Music production

Music production offers a multitude of career paths – FE News

Bryony Marsh was educated at home throughout her secondary school years, during which she was encouraged to explore her personal interests rather than follow the conventional route of opting for a range of GCSE subjects. Bryony got her GCSEs in Maths, English and Music and to further her studies in music she attended an open day at Cambridge Regional College. After completing her Level 3 music production studies, Bryony applied to college and was offered a choice of locations, and soon after received an offer of a full-time technician position. at Cambridge Regional College, leaving him the choice to make his future. Bryony tells us about his journey from homeschooling to working in the music industry.

“I had been interested in music from an early age so decided to pursue this area of ​​learning and studied rock and pop guitar in year 5 alongside my maths and GCSE in English. I wanted to further my education in music, so I attended a series of college open houses to explore what was on offer. The collection of music resources and facilities available at CRC was far more impressive than at any other college I had seen. The staff were also very friendly and welcoming and took the time to talk to me which helped me understand the course well and made me feel like studying at CRC was the right choice for me.

I applied for the Level 3 Extended Diploma in Music Performance and Production but having only 3 GCSEs encouraged me to enter Level 2. I was able to assure the tutors that I was ready for the level 3, and started my course in September 2018. I ended up excelling at level 3 and left the course with honors in first and second year, which earned me two unconditional offers and 3 offers conditional on university.

I studied music production, with the intention of learning how to record and mix my own music, but throughout the course I discovered many new interests that I didn’t know I had, such as sound for moving image, live sound, mixing and mastering, and marketing. The course covered a huge range of different industry skills in detail, covering all the essentials I needed to start my journey as a music producer and further develop my skills in the industry. I was able to focus most of my assignments on subjects that interested me, such as rock music and the live industry.

I showed a lot of interest in getting involved, which gave me many opportunities to gain additional experience, such as supporting the setup and engineering of concerts for other age groups or participate in additional recording projects as a sound engineer. My favorite part of the course was being able to gain real live sound industry experience, running the venue for gigs completely independently. I also liked being around other people who all had the same interests. We often learned from each other and came together to develop and produce exciting projects with our unique skills. I gained valuable contacts for the future that I would not have been able to get without the CRC, including the staff members who were all so helpful, knowledgeable and dedicated to teaching.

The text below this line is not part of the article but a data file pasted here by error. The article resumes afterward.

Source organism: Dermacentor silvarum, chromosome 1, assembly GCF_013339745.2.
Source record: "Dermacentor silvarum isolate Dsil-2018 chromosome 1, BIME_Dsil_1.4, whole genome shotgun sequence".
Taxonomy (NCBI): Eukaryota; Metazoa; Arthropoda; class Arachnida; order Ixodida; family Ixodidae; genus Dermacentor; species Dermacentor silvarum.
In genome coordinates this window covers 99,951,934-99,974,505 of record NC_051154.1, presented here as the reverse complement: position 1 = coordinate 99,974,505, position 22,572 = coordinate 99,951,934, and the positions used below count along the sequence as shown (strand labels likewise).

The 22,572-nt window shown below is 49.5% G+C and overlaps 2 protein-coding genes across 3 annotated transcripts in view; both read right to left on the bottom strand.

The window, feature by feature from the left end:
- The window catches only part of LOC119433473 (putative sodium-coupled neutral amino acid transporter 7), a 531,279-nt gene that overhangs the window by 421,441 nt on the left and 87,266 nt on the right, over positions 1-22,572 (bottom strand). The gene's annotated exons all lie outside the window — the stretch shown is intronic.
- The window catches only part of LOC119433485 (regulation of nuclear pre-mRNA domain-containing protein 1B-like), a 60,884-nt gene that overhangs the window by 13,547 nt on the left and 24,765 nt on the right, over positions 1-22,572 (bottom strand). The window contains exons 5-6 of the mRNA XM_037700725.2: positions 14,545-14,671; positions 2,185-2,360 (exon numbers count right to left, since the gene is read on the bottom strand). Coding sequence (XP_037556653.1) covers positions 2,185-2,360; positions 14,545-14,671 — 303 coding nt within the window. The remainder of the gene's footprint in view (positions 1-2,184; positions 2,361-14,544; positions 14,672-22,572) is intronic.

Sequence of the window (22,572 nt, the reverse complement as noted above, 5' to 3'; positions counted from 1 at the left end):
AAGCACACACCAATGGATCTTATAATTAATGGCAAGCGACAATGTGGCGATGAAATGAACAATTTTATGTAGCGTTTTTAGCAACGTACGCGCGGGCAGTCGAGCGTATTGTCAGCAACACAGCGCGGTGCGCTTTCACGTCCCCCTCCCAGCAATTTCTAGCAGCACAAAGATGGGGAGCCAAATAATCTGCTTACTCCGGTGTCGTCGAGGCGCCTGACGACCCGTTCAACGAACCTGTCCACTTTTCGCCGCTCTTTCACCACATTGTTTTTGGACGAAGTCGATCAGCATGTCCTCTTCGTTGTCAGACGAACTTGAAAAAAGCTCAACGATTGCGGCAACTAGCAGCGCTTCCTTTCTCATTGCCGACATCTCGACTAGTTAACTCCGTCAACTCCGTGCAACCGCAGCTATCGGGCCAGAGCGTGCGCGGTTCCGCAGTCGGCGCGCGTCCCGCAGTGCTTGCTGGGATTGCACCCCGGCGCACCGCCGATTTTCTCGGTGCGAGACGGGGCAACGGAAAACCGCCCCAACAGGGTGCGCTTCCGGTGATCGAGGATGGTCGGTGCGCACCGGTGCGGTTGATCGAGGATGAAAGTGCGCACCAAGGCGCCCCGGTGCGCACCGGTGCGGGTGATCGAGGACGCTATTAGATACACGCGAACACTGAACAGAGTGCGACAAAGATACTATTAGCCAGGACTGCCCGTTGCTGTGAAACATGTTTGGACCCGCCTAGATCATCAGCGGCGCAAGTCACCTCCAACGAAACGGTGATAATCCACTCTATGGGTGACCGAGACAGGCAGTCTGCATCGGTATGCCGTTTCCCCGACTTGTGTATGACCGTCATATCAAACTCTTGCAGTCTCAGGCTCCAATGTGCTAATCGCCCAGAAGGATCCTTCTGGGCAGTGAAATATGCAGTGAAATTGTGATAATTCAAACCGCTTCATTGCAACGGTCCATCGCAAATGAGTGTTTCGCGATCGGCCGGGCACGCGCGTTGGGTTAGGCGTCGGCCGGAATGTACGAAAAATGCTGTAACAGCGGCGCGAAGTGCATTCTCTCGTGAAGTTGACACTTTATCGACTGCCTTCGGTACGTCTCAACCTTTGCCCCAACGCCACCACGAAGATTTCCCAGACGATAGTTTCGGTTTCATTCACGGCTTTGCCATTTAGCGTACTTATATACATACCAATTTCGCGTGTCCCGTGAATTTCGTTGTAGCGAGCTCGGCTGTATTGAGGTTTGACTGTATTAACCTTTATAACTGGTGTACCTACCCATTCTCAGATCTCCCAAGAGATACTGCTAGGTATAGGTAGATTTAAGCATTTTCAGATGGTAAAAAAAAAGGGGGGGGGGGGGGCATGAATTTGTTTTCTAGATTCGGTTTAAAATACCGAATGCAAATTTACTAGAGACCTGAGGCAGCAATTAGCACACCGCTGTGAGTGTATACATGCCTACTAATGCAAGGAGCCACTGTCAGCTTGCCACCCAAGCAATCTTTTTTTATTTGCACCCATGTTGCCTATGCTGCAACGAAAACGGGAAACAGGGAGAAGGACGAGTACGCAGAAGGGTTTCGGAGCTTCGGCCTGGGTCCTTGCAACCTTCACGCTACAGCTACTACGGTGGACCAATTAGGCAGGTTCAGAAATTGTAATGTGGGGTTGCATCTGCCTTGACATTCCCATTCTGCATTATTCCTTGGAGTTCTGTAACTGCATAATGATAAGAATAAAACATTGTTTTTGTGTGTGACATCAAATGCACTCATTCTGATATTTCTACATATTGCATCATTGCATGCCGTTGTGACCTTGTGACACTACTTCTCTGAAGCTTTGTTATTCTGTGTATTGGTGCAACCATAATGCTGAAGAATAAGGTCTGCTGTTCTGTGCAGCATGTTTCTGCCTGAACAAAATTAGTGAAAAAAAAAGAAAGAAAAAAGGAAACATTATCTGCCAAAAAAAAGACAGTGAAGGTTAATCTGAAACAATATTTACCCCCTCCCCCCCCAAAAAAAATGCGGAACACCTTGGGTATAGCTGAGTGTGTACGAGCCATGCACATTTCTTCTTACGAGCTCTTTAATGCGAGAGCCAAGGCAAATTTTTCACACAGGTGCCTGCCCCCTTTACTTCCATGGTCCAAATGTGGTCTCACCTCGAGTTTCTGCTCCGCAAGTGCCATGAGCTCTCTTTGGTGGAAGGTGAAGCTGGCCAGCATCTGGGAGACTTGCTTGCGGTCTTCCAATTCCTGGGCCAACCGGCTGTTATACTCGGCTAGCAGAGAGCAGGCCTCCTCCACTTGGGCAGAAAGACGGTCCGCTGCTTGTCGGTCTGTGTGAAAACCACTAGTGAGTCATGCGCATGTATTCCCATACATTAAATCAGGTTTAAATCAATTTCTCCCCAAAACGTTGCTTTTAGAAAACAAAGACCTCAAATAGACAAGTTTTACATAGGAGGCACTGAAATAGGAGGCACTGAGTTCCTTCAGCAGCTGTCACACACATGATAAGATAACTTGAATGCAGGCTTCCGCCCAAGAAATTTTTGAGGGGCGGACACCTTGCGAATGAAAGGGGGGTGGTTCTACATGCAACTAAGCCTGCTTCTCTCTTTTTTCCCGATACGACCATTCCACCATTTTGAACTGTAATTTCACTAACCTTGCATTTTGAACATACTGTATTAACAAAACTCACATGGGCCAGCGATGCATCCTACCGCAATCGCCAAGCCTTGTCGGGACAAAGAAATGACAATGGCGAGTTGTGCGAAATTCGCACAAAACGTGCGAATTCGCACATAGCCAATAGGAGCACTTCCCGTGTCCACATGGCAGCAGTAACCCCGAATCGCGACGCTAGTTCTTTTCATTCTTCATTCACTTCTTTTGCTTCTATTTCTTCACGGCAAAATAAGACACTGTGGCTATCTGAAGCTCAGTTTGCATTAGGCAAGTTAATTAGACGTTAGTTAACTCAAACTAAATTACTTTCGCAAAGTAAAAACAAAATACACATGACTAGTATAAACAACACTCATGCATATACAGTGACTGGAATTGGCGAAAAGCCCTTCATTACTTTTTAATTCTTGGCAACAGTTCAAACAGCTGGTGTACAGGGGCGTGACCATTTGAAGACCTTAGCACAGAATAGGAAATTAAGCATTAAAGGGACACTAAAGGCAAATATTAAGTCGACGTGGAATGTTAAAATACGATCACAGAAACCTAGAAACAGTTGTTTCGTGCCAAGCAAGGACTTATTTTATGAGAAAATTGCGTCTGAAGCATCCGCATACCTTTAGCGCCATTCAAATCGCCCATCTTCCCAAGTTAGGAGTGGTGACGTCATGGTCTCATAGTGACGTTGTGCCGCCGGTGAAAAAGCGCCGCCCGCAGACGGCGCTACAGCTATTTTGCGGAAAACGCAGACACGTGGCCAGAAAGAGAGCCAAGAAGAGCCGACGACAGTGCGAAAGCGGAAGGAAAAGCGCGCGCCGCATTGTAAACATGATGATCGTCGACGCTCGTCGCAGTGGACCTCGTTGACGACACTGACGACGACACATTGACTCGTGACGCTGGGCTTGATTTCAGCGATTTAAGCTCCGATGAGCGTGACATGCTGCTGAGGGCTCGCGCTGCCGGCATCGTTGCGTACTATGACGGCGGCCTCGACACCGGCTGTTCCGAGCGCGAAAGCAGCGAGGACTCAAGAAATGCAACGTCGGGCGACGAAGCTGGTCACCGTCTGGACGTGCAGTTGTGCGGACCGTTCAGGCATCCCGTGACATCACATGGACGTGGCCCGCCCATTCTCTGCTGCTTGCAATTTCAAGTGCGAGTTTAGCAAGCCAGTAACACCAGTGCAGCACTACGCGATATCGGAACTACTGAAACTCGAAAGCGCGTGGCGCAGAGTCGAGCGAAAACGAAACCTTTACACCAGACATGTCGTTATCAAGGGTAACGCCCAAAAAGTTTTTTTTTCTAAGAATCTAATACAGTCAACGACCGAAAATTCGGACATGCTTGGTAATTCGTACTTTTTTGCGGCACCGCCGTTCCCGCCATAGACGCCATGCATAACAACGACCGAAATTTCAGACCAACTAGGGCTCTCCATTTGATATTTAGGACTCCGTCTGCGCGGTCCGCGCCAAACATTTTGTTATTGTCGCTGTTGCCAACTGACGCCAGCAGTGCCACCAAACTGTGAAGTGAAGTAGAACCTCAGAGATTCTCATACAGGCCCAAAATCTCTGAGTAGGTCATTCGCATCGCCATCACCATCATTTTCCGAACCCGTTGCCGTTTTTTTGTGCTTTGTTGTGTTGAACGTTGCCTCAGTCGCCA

Studying with CRC has helped me immensely in my career. I was actively encouraged to apply for the position of Creative Industries Technician within the college based on the skills I had acquired and demonstrated as a student. I declined offers from the university and accepted the position at CRC. Before my course, I knew nothing about recording, mixing, mastering or live sound. Now I use these skills regularly at work and could never have fulfilled this role without them. I have since also been offered an apprenticeship at The Junction in Cambridge due to my experience with live sound, lighting and working in an educational environment. Again, I turned down this opportunity to pursue my career in education. Being able to explore many different aspects of music production has helped me discover what I love most and what I’m good at. It opened up many avenues for me in the music industry and helped me feel more confident about the direction I wanted to take my career in – becoming a lecturer in music production.

The four main pieces of advice I would give to those starting their educational journey with CRC are:

  • Ask for help or advice when you need it. CRC tutors have invaluable industry knowledge and experience. You can learn a lot from them
  • Seek out and accept extracurricular activities and work experience. There are so many opportunities for additional learning, collaboration, and additional projects at CRC that many are not taking advantage of. It is extremely valuable and gratifying
  • Meet other people outside your field. In the creative industries in particular, there are so many opportunities for collaboration across departments to make things happen! It is worth meeting people from other departments, making friends and gaining valuable contacts for your future career
  • Do your college work. If you can concentrate in college and do your homework in your classes, you’ll have less need to work from home. Using your time at university wisely will make a huge difference.

Learn more about studies music production at Cambridge Regional College.

Recommend0 recommendationsPosted in Education, Employability

Source link